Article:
It was a great "invention", but it was invention by committee, not one guy (and more than one guy claims credit). That's how the GSM Association works. Also, it was not as "free form" as the LA Times would have you believe - some guy typing messages out to see how long they were, and deciding on 160 characters. Maybe it's true that he did that as well, but if so, he did it just to test whether 160 would be adequate. The SMS specs were already constrained to 140 bytes by the real priority technical specs, and the SMS function was just a "nice to have" add in.

    You see, the network control signals were sent between tower and handset in a packet that included header information plus about 140 bytes of payload. If you wanted to piggyback on this existing channel, you had 140 bytes to work with - no matter what your typewriter experiment concluded.

    Hillebrand, or someone, then took the 140 byte limit (1 byte = 8 bits = 1 character), and figured an easy way to use a reduced character set of 7 bits each to squeeze 160 characters out of the constraint (140 * 8 / 7 = 160)

    Therefore, an SMS message isn't limited to 160 characters because of some dude's typewriter experiment. It is limited because the signaling channel's standard packet size payload was 140 bytes. It's a less glamorous reality.

     

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  18.  
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    Get a Life..., May 5th, 2009 @ 9:26am

    Texting is stupid.

    Just call them. I don't text, so I don't really care what the limit is!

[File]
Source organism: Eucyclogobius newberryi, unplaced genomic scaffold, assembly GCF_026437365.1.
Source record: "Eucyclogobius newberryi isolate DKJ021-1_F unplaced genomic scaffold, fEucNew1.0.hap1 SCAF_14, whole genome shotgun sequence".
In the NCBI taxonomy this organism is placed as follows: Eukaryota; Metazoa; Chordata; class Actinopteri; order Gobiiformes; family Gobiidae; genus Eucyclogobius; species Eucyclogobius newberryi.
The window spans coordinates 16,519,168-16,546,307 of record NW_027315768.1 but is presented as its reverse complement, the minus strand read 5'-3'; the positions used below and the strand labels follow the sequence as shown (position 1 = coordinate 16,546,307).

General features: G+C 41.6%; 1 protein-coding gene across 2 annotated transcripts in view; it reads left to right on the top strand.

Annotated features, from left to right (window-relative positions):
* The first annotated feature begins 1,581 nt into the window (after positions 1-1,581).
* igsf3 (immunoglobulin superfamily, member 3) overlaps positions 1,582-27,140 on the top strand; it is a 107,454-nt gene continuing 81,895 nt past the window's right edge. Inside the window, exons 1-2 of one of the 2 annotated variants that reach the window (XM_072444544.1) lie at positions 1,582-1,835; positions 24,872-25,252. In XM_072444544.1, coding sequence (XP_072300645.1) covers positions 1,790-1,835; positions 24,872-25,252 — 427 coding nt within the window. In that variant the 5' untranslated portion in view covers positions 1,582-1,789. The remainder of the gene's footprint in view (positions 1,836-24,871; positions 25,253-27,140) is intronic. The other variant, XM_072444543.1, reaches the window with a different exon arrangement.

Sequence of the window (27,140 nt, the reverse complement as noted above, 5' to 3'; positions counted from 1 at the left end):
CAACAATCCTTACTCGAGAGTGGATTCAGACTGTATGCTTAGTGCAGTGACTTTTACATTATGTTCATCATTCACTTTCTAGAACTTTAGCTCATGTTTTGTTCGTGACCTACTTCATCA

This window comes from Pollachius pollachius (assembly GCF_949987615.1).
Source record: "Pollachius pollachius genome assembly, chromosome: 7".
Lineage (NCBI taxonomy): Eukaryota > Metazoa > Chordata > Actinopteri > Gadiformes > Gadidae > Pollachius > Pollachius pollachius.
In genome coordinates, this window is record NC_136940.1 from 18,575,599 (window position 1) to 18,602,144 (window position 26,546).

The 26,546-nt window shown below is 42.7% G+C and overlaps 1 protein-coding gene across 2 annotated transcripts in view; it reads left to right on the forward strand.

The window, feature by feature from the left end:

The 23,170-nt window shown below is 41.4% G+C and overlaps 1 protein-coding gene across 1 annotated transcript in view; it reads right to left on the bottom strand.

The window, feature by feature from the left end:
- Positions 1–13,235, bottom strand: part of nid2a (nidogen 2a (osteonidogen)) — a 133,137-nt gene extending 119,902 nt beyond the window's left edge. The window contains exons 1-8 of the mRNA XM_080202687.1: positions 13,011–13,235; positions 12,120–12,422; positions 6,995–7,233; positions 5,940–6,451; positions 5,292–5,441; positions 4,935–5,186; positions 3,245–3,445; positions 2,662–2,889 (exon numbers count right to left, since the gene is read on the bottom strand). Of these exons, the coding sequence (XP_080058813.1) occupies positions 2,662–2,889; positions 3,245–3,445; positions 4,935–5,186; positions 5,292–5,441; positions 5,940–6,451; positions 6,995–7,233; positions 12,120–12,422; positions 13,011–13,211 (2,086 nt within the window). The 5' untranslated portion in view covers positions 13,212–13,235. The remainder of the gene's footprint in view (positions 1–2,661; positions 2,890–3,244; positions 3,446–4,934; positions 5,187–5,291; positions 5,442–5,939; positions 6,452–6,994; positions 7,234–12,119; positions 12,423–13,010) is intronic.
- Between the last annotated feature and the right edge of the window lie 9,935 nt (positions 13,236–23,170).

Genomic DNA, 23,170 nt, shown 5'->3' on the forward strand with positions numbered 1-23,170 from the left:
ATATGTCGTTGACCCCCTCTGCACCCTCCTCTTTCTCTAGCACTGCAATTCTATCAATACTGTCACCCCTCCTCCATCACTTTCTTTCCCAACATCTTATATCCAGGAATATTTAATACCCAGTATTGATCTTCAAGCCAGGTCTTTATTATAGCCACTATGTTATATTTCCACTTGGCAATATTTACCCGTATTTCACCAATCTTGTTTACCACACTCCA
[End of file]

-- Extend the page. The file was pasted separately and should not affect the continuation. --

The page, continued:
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  19.  
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    mp3, May 6th, 2009 @ 6:18am

    I so prefer call than type text, for me more intresting sendig big data via music

     

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  20.  
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    another mike, May 6th, 2009 @ 12:21pm

    twitter?

    Where does Twitter's 140 character limit come from then? I'd have thought they'd set up a system where you could submit your microblog by SMS message. It would have synchronized more with existing communication technology.

     

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  21.  
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    porno izle, Jun 25th, 2009 @ 8:46am

    Re:

    Note that 160 bytes is equivalent to 80 Unicode characters. In an ideographic script (e.g. Chinese, Japanese) that’s about 80 words, which is way more than you can manage with an alphabetic script. So the East Asians get to say more in each txt than anybody else does. :D (Y)porno izle,sikiş izle

     

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  22.  
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    Allan Masri (profile), Sep 8th, 2009 @ 11:47am

    Re: Data Efficiency

    So the East Asians get to say more in each txt than anybody else does.

    Uh...no, there is not a one-to-one ratio between words and characters in Asian languages. More like one-to-two in Chinese, but Japanese is even less condensed since it uses many particles and spells out many words using syllabaries. Irrelevant, I admit, but amusing.

     

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  23.  
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    Chris, Jan 31st, 2012 @ 11:20am

    SMS is modeled after the postcard you morons....160 characters is the magic number because that's how many was determined would fit on a damn postcard

     

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  24.  
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    Chris, Jan 31st, 2012 @ 11:21am

    SMS is modeled after the postcard you morons....160 characters is the magic number because that's how many was determined would fit on a damn postcard

     

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  25.  
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    STDog, Dec 9th, 2012 @ 3:42pm

    Re: twitter?

    140 characters for the message, 20 characters for the userID.

     

    reply to this | link to this | view in thread ]